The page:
(co-written by Larry Buttrose). The film’s narrative is divided into two parts. The first hour- long story revolves around the child Saroo. The viewer gets to see Saroo’s relationships with his birth mother, sister, and brother; and witnesses the unfortunate accident of him getting lost and trying to survive alone and away from home. This first-half of the movie is very well written: the audiences are able to form a bond with the main character and become emotionally invested in the boy’s journey.

Lion then flashes 20 years forward: Saroo is now an adult and lives with his adoptive parents in Australia. This part of the film is not as solid when it comes to writing as the first part. To begin with, the audiences don’t get to see a lot of Saroo’s life as an adult, so his change of heart (from not caring about his birth family to desperately trying to find them) seems a bit sudden. A few extra scenes, maybe showing a different stage in his life, like the teenage years, would have helped to solidify the fact that he never really felt at home in Australia and always wanted to find his family. The second part of the narrative also has two other important storylines which don’t get enough of screentime. First one is Saroo’s relationships with his adoptive mother and his adoptive brother (who might have a mental illness?) and the second one is Saroo’s relationship with his on-and-off-again girlfriend. Both of these plotlines had to be included in the film (bio-dramas try to be as accurate as possible) but I wish that they would have been given more screen time because that would have made them more compelling. Maybe the movie could have been 15 minutes longer or maybe the first story could have been shortened by the same amount (if they wanted to keep the film at 2h).

Even though I have found some problems with the technical structure of the narrative, I found the narrative itself to be very interesting and fascinating. The fact that the modern technologies actually brought people together instead of separating them was just amazing. In general, the whole Saroo’s story was both heartbreaking and hopeful. It had more than a few tear-jerker moments, especially at the end. The inclusion of real-life counterparts of the characters was nice too.

From the anthropological perspective (sorry, I can’t turn it off, if you study anthropology you are basically living it), the film was also very valuable. It mostly felt like a documentary with a higher budget and a fancier production design. Nevertheless, the ideas on privilege and poverty and on the adoption across countries/cultures are just two of the concepts that could be considered in an anthropological discussion in relation to this film.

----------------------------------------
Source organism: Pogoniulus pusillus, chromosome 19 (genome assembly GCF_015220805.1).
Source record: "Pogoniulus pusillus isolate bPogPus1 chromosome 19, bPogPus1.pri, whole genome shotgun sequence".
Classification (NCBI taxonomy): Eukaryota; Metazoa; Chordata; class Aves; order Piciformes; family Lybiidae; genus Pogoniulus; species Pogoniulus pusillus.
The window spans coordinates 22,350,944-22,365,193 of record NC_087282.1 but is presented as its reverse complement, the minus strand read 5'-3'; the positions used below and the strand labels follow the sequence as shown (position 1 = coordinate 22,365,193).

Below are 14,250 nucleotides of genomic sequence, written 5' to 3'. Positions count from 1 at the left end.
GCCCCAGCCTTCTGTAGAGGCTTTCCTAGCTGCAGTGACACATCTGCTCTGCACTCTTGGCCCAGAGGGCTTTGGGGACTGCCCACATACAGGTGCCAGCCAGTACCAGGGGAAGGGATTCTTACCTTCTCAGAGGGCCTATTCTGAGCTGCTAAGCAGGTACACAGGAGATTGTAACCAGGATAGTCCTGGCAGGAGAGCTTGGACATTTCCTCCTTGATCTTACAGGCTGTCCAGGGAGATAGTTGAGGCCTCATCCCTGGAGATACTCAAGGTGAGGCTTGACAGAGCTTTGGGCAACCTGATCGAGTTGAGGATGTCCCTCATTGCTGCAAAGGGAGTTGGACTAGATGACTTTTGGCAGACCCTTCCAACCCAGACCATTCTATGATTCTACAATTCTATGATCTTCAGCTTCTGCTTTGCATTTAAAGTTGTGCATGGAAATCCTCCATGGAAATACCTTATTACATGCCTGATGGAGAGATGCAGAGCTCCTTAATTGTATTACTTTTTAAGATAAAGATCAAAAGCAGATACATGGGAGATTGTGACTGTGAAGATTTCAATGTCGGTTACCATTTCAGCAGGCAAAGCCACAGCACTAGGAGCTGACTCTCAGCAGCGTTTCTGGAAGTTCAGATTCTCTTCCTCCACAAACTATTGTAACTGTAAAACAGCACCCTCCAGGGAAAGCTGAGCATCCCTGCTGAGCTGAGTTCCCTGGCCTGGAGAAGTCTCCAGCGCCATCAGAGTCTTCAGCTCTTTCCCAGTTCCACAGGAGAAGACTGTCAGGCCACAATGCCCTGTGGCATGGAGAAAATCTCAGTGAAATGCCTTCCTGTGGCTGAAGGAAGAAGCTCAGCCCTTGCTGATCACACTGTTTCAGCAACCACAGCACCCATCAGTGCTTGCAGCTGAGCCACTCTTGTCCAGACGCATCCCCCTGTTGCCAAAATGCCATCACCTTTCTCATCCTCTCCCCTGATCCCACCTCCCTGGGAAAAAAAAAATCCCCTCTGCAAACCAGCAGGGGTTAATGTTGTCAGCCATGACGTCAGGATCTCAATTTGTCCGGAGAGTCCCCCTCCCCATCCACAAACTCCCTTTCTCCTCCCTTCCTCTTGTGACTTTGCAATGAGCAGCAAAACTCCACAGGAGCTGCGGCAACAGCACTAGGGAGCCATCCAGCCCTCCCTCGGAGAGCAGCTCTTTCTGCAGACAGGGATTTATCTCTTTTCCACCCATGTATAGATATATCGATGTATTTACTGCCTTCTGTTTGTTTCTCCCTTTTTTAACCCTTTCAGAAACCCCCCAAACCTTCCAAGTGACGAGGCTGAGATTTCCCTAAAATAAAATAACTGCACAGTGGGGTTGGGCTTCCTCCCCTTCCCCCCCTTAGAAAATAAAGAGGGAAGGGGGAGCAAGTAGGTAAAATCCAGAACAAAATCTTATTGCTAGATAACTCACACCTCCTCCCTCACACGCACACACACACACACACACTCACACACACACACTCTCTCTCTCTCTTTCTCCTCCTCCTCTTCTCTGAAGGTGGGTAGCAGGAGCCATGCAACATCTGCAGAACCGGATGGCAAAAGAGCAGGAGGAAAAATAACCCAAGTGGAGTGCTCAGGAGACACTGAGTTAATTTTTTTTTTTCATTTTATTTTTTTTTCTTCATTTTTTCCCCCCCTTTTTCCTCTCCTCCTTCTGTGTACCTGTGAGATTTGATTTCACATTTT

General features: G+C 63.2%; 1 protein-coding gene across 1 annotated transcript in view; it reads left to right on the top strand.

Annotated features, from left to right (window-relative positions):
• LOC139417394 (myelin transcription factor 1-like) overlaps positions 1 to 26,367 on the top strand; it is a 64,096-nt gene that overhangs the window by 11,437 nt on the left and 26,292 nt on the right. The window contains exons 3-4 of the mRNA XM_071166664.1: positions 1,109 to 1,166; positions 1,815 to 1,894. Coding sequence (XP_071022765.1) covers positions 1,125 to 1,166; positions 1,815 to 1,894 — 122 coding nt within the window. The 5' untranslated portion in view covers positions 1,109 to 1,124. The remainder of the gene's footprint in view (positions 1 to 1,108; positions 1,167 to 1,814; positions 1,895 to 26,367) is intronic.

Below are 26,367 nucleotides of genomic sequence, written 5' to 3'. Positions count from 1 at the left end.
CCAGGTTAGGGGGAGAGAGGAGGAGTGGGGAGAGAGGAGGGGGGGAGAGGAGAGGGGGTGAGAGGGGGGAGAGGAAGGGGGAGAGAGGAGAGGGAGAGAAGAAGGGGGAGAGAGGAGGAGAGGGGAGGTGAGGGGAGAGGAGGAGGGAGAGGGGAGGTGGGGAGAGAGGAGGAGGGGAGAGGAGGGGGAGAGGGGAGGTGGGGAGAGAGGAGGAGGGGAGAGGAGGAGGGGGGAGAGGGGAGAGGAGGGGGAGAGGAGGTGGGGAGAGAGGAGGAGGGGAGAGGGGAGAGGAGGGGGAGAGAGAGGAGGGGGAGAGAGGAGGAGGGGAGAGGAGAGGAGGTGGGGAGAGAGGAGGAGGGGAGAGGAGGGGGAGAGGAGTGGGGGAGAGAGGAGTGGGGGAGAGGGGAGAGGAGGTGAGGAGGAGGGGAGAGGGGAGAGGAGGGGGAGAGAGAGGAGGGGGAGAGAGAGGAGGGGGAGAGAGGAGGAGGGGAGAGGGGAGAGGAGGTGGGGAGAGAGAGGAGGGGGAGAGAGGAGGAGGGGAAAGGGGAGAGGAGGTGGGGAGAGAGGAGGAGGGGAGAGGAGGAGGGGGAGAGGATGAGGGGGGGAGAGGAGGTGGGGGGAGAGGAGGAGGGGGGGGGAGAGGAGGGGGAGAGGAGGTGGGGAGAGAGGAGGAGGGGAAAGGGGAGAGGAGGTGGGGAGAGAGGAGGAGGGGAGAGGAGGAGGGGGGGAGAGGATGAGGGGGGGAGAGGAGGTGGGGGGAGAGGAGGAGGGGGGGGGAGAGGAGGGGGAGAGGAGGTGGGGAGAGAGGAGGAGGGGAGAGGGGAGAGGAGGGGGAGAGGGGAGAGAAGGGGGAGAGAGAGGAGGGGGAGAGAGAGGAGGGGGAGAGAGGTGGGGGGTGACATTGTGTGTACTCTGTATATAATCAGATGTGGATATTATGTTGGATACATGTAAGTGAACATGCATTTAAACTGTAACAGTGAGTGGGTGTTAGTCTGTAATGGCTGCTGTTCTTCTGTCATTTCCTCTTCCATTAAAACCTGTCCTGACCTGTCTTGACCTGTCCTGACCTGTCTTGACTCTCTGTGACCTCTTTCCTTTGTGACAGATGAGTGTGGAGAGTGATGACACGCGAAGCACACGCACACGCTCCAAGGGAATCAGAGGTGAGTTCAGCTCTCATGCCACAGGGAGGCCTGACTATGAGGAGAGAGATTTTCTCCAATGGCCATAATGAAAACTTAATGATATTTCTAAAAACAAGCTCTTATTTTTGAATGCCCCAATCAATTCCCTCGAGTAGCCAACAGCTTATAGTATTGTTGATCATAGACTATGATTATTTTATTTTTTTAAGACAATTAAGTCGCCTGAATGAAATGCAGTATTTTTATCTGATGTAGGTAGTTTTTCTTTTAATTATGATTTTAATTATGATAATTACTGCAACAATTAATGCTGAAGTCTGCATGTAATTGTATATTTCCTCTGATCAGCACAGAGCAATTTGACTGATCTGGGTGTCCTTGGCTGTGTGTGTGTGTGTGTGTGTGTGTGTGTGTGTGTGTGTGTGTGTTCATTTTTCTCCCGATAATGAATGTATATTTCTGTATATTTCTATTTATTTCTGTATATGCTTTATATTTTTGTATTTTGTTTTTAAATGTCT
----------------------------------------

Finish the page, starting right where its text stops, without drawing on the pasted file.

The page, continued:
Directing

An Australian TV and commercial director Garth Davis made his very successful feature film directorial debut with Lion. I loved how he realized the shots of the nature of India. That whole opening sequence was just beautiful and very classic. The pacing could have been neater but it didn’t bother me much. Basically, if this was his first motion picture, I can’t wait to see what he will do next.

Also, on a side note, guess whose song was playing during the credits. If you said Sia, you either read my blog a lot or just go to the movies a lot. Sia wrote a song called ‘Never Give Up’ specifically for this film. Her songs have also been used in Sing, Star Trek Beyond, The Shallows, The Neon Demon, and Finding Dory. You will also be able to hear her during Fifty Shades Darker.

Acting

Dev Patel played Saroo in the second half of the film and did an amazing job. After seeing the film, I finally realized why he is being nominated in the supporting actor category, even though he is playing the lead. Well, the answer is simple – he only plays the lead during the second hour of the film, while the viewer spends the first hour with a 5-year-old Saroo played by an adorable child actor Sunny Pawar. So, on the whole, if we add up Patel’s scenes, his screentime probably comes closer to that of a supporting rather than a lead role. Anyways, despite the fact that he is not in the first half of the film, Patel delivers his best performance yet. He has really matured as an actor since the days of Slumdog Millionaire. His best scenes that were most likely included in his awards reels were  1. the montage in which he finally reaches the breakthrough on Google Earth. The way he whispers ‘Mum’ is just breathtaking. And 2. the final meeting sequence – he showed a lot of acting skills in that one too.

Moving forward, I would love to see Patel cast in a racially blind role, meaning that I would like to see him playing a character whose ethnicity is not his main character trait. Up until this point, Patel played characters whose ethnicity was really important character feature, like in Slumdog Millionaire, The Man Who Knew Infinity and even The Exotic Marigold Hotel films. I’d like to see him take on roles similar to the one he had on Chappie, but it looks like that is not on the horizon, as his next film is also India-centric and based on true events – Hotel Mumbai.